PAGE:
The film leads into the heart of a darkness that today is described as toxic masculinity. And illuminates it: In an arena of dark, scarred concrete, four young violent criminals meet three threatening dogs with imposing metal muzzles. If it weren’t for Lu, the fearless, highly concentrated dog trainer, who takes up the challenge of extinguishing fire with fire. Lu places her project – as risky as it is suspiciously supervised by the prison authorities – beyond the questions of perpetrators and victims, guilt and atonement. She gets involved with the unspeakable, the uncontrollable and the uncertain, into which it leads. The perpetrators, the animals, herself.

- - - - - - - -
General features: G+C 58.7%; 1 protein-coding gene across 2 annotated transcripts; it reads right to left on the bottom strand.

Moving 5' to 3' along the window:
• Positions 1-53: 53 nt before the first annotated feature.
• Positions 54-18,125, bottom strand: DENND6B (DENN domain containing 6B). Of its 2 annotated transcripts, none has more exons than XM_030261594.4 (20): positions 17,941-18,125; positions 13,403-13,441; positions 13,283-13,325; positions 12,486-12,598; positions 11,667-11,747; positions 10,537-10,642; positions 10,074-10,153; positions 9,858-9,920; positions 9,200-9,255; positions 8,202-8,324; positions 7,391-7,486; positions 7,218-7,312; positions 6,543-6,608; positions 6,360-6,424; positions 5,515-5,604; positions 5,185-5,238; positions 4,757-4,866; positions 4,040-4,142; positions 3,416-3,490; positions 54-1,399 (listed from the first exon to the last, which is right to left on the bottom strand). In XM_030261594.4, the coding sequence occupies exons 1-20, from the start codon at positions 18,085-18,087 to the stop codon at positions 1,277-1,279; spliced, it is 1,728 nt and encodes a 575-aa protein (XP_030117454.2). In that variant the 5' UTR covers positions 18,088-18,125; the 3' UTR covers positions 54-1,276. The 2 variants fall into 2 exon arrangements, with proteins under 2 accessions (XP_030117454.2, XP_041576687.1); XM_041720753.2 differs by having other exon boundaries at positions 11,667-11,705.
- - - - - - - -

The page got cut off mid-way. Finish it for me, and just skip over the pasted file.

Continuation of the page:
Thus she becomes a provocation and her approach becomes an explosive device for a system that still believes that good and evil can really be sorted out. Lu also explores the boundaries of masculinity. At the abyss of aggression, violence and ignorance, the male becomes the human border. And their overcoming becomes a topic for all of us: the angry as well as the timid, the acting as well as the repressive, but above all: men as well as women.